One may argue that this may be interesting for mystics and metaphysicians but would be hardly of any relevance to psychology. But psychology itself cannot remain tied down to the surface being but must proceed to the depths of existence if it has to serve a greater Reality. Besides, the counsellor may be faced with awkward situations where superficial explanations do not explain the relevance of the ‘I’.

The ‘I-Am’ dream-experience

Rollo May narrates a fascinating ’I-am’dream-experience of a 28-year-old lady who presented with severe anxiety spells in closed spaces, severe self-doubts and eruptions of uncontrollable anger. That she was born an illegitimate child was always a reason for curses by her mother and relatives. In the fourth month of therapy, she had an unusual dream-experience which she noted down with remarkable clarity, parts of which are excerpted here:

“I remember walking that day under the elevated tracks in a slum area, feeling the thought, ‘I am an illegitimate child.’ I recall the sweat poring forth in my anguish… Then I understood what it must feel like to accept, ‘I am a Negro in the midst of privileged whites’, or ‘I am blind in the midst of people who see’. Later on I woke up and it came to me this way, ‘I accept the fact that I am an illegitimate child. But ‘I am not a child anymore’. So it is, ‘I am illegitimate’. That is not so either. ‘I was born illegitimate’. Then what is left? What is left is this, ‘I Am’. This act of contact and acceptance with ‘I am’, once gotten hold of, gave me (for the first time) the experience, ‘Since I am, I have the right to be.’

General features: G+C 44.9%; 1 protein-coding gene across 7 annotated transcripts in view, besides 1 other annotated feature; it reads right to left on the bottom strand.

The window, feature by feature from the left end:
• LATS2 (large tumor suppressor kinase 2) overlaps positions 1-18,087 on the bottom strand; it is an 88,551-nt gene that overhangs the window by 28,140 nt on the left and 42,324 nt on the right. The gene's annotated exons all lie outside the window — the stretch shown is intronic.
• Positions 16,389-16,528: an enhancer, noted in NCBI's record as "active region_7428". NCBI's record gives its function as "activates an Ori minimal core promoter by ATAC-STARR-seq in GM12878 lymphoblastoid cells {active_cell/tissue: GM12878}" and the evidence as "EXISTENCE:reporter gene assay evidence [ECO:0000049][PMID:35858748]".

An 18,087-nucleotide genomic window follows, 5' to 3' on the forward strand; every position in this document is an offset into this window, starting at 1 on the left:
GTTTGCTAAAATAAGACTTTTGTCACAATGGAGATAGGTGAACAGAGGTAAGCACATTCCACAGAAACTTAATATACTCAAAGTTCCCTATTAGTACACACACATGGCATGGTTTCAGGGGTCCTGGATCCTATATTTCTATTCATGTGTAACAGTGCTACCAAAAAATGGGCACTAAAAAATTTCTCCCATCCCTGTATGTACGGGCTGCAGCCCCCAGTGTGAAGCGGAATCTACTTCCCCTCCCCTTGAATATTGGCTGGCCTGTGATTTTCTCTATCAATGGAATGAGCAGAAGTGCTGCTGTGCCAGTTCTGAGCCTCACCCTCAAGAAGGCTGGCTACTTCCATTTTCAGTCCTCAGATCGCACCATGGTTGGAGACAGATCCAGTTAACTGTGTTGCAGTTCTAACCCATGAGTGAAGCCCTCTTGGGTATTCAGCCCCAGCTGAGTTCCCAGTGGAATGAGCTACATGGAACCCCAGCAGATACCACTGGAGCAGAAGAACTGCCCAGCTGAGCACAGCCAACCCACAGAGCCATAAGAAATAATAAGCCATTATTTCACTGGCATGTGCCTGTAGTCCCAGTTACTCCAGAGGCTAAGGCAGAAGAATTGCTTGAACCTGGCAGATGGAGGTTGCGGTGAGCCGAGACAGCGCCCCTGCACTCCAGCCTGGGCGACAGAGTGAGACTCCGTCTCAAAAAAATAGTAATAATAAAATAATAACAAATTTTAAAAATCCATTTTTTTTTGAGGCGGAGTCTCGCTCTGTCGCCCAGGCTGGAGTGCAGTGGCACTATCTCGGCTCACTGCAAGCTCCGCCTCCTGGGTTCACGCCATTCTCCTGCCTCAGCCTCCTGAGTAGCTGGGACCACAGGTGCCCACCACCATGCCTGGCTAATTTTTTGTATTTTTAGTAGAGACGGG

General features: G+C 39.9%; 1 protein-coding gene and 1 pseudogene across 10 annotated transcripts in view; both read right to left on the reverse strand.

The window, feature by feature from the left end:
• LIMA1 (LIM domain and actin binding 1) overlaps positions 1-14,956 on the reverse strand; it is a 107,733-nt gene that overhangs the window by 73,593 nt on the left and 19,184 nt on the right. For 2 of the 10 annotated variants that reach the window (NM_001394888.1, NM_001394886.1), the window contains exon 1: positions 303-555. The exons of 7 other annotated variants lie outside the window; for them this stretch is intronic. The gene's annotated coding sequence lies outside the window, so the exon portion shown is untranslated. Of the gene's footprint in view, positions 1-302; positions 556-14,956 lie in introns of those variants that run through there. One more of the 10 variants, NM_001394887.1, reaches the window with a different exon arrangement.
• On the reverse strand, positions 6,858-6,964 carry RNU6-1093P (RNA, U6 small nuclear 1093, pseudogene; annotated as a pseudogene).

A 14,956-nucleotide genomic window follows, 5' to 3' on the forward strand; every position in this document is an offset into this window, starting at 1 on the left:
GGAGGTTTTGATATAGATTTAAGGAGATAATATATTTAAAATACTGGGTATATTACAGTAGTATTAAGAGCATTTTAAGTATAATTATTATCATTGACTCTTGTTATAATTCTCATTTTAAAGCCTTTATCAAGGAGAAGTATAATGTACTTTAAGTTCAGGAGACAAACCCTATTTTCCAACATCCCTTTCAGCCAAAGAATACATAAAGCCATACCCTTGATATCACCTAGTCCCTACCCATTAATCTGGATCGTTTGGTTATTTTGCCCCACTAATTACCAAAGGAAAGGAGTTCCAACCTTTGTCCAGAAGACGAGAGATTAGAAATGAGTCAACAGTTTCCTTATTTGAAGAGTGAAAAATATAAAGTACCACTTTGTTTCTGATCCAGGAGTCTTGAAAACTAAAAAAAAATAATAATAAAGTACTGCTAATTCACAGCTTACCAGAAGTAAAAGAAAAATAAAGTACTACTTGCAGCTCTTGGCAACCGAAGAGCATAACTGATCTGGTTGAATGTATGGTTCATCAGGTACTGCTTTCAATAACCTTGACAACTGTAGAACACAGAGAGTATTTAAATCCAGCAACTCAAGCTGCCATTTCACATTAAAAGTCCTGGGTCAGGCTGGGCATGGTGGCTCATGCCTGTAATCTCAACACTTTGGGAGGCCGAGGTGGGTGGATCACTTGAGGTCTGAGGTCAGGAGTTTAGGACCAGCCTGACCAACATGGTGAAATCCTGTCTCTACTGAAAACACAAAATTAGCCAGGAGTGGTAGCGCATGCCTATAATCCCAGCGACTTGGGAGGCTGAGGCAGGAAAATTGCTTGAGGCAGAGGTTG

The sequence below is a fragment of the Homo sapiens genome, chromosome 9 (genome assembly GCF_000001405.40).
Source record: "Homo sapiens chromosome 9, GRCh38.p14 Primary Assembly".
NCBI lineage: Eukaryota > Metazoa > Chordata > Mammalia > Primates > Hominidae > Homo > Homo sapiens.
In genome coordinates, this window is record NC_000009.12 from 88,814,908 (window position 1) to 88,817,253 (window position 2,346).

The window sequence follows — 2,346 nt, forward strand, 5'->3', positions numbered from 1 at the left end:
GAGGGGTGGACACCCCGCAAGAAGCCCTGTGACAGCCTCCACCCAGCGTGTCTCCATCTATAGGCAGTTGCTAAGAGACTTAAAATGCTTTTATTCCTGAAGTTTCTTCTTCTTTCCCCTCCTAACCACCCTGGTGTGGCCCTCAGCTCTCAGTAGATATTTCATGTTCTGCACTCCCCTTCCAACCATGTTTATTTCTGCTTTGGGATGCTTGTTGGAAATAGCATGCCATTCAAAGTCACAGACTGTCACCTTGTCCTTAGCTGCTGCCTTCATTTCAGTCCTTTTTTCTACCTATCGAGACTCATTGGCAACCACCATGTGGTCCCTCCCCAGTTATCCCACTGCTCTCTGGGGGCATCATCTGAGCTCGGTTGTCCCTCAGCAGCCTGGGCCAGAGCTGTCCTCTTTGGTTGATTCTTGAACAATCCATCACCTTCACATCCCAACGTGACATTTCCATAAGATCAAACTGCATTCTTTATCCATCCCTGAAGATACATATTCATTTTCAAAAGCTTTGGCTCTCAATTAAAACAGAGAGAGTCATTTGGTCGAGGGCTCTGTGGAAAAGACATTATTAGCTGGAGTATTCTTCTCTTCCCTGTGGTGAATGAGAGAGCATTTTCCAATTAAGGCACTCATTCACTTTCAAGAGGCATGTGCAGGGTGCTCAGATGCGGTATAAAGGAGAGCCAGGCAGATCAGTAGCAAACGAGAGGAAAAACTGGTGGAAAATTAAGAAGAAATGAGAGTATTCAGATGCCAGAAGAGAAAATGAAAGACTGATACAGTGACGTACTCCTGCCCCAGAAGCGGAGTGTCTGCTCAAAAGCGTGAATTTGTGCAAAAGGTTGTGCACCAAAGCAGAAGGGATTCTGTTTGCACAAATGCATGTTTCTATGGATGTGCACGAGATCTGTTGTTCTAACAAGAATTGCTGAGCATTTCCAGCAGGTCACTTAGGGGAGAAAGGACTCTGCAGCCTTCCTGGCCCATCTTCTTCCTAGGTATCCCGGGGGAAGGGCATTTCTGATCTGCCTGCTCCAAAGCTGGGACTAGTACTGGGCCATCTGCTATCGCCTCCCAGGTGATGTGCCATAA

“What is this experience like? It is a primary feeling…It is the experience of my own aliveness not caring whether it turns out to be an ion or just a wave. It is like when a very young child I once reached the core of a peach and cracked the pit, not knowing what I would find and then feeling the wonder of finding the inner seed, good to eat in its bitter sweetness….It is like a sailboat in the harbor being given an anchor so that, being made out of earthly things, it can by means of its anchor get in touch again with the earth, the ground from which its wood grew; it can lift its anchor to sail but always at times it can cast its anchor to weather the storm or rest a little… It is my saying to Descartes, ‘I Am, therefore I think, I feel, I do.’